THE BOOK
Some of the ideas discussed in this blog are published in my book called "The Bluestone Enigma" -- available by post and through good bookshops everywhere. Bad bookshops might not have it....
To order, click
HERE

Wednesday, 20 June 2012

The Bluestone Collection of Arthur Dennis Passmore

Thanks to Pete Glastonbury for drawing attention to this interesting fellow:

"I spent some time in Wiltshire Heritage Museum today and heard some things about the antiques dealer and amateur archaeologist AD Passmore (1877-1958).
Seems he was the plague of the Ministry of Works in his time. He found pieces of bluestone all over the place and collected them up, including a large sized piece near where the car park is now.
His collection is scatted over several museums but I have been told that if someone were to looking into his works they would find a lot of references to the bluestones he claims to have found.
There are some links to his collections in the Bodleian but his paperwork is scattered in various museums.
Devizes has a good amount.
His note's on Silbury mention finding the large bluestone chunk.
Archaeologists of his time hardly credited him at all".


Can anybody else provide information about the man and his rocks?

11 comments:

chris johnson said...

Hopefully a Phd student will dig into this although there is no evident theme around which to construct a thesis.

A lady from Devizes Museum wrote a biography piece a while back which I could not find the text for, and I stumbled across a reference to a collection in the Ashmolean. The Ashmolean site has a few pictures and a list of finds. This is being re-catalogued at the moment - interesting in itself. Currently everything is listed as being "flint" - although there are some blue flints listed and shown in the photos; but then in my experience flint can have a background color. Perhaps someone with skill and access wants to spend an afternoon in the Ashmolean, but seeing most of their collection is attributed to the Avenue I don't suppose they will find a silver bullet for glaciation.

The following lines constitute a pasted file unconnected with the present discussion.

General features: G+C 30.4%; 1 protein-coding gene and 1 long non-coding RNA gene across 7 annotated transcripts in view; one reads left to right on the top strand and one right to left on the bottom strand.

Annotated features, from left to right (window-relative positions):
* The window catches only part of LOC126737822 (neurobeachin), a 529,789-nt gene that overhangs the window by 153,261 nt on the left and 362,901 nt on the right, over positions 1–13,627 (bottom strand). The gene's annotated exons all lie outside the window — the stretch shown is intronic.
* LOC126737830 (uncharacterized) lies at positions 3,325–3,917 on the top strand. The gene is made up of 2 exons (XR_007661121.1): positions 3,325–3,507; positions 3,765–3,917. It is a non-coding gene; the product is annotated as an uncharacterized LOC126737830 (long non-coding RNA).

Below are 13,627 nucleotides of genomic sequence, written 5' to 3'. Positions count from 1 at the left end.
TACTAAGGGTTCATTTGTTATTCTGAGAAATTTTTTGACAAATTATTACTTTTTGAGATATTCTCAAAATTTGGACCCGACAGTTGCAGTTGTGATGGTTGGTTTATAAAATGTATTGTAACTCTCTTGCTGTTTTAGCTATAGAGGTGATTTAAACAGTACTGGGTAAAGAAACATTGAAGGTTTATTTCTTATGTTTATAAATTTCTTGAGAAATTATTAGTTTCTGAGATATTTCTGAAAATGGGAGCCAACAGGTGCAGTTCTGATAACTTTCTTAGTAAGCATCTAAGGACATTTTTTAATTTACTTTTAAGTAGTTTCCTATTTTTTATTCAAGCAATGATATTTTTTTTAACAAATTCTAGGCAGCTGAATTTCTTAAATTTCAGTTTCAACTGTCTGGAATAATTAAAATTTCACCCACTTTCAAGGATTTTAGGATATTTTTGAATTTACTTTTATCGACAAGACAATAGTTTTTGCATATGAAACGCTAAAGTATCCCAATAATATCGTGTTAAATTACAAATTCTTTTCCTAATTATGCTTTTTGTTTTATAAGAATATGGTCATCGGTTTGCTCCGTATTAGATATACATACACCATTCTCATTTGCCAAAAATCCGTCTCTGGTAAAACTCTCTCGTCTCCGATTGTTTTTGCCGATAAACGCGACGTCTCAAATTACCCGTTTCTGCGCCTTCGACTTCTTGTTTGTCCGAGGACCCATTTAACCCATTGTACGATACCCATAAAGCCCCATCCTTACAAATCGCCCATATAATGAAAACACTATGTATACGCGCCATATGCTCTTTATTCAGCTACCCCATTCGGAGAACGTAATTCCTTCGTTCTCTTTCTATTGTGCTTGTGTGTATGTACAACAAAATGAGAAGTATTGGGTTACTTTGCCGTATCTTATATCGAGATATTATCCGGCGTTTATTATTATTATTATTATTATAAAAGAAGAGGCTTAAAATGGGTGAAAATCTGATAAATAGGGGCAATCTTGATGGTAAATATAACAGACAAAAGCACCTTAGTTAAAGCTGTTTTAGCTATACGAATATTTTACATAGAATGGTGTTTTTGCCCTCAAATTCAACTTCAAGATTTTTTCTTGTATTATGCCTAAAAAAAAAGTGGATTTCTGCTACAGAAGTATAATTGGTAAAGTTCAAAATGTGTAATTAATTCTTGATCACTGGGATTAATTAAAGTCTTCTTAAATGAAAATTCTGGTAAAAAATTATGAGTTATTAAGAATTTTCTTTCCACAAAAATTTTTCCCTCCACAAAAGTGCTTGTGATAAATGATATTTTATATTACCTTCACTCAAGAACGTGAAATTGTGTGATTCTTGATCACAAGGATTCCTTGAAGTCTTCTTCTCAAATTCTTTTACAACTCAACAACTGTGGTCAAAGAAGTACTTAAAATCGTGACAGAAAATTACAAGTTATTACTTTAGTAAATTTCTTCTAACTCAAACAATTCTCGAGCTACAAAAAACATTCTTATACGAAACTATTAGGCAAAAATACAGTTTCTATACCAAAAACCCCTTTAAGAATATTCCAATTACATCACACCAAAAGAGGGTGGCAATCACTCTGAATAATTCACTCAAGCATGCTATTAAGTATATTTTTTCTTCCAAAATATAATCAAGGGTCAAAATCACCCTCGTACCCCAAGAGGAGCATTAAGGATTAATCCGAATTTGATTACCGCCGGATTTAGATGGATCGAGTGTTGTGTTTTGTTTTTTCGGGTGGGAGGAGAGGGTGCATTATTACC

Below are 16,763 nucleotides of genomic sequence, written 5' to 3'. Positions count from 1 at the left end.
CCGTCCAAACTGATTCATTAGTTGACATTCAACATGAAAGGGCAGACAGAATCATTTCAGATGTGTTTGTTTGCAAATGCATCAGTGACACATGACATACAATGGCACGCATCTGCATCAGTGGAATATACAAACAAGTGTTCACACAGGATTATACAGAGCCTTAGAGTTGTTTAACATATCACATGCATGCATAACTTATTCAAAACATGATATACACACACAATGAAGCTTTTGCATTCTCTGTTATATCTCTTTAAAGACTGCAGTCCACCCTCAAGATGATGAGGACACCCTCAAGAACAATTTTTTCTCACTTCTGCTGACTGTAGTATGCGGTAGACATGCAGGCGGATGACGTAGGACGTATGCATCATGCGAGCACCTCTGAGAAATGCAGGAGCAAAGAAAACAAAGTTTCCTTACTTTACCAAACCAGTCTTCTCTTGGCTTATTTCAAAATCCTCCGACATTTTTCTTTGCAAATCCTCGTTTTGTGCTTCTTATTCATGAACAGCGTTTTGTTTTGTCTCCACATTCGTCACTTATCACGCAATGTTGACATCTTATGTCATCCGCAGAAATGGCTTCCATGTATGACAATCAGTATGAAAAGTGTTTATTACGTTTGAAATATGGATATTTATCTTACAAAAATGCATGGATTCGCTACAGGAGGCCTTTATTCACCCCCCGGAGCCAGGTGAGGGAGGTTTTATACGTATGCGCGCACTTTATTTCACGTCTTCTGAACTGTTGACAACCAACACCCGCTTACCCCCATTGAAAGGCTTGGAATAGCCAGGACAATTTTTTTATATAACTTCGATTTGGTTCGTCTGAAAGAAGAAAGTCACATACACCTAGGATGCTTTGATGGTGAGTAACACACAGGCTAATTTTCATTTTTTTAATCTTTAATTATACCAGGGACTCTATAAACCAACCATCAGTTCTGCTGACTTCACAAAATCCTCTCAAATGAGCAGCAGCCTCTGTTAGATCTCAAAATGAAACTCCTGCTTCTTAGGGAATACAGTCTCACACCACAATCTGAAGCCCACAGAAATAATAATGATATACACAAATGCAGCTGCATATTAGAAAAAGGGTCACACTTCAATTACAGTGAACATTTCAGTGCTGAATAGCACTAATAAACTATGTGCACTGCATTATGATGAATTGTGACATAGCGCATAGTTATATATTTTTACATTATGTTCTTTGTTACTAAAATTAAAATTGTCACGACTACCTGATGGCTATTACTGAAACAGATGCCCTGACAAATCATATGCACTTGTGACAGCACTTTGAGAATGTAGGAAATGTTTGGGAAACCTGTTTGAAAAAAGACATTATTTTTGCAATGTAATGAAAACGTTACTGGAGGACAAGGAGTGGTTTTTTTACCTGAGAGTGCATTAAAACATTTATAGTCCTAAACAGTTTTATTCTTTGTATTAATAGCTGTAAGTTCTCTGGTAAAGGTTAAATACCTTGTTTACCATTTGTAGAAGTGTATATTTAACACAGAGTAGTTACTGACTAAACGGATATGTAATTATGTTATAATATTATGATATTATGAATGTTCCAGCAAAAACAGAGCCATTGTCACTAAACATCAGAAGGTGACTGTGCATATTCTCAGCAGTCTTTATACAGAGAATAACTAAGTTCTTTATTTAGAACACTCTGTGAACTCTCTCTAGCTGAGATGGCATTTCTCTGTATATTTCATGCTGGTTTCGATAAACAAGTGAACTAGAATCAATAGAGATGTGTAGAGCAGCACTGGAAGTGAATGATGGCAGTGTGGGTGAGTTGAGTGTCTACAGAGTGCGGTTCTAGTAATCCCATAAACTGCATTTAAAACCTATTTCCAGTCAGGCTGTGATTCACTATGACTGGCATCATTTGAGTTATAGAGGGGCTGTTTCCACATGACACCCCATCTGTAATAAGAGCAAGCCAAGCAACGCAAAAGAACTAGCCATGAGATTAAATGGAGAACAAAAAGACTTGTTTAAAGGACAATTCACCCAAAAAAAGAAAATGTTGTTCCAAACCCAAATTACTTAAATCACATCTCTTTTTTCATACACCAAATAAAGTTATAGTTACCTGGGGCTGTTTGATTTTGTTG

MPP accepts a wide spread of Bluestone scatter around the wider Stonehenge area. Passmore did not keep accurate records of provenance and so I doubt his work will take us much further forward.

Probably Tony with close links to the Wiltshire experts is our best bet on this one.

Tony H said...

It is interesting to hear from Pete that there are "some links to his collections in the Bodleian". I wonder if English Heritage's archaeological staff will follow this up? For example, I know that someone there did this in connection with the immense Silbury Hill-like Hatfield Barrow that used to exist, until its 19th Century destruction by farmers, within the Marden Neolithic Henge monument (roughly half-way between Avebury & Stonehenge). An early print of the Hatfield Barrow was discovered relatively recently at the Bodleian.

Tony H said...

There are 4 references to AD Passmore in the index of "the Archaeology of Wessex" (1958) by LV Grinsell. This, for many years, was an indispensable source for all serious students of British archaeology, written by a man who walked and examined the evidence wherever it was to be found, and was Curator in Archaeology at Bristol Museum.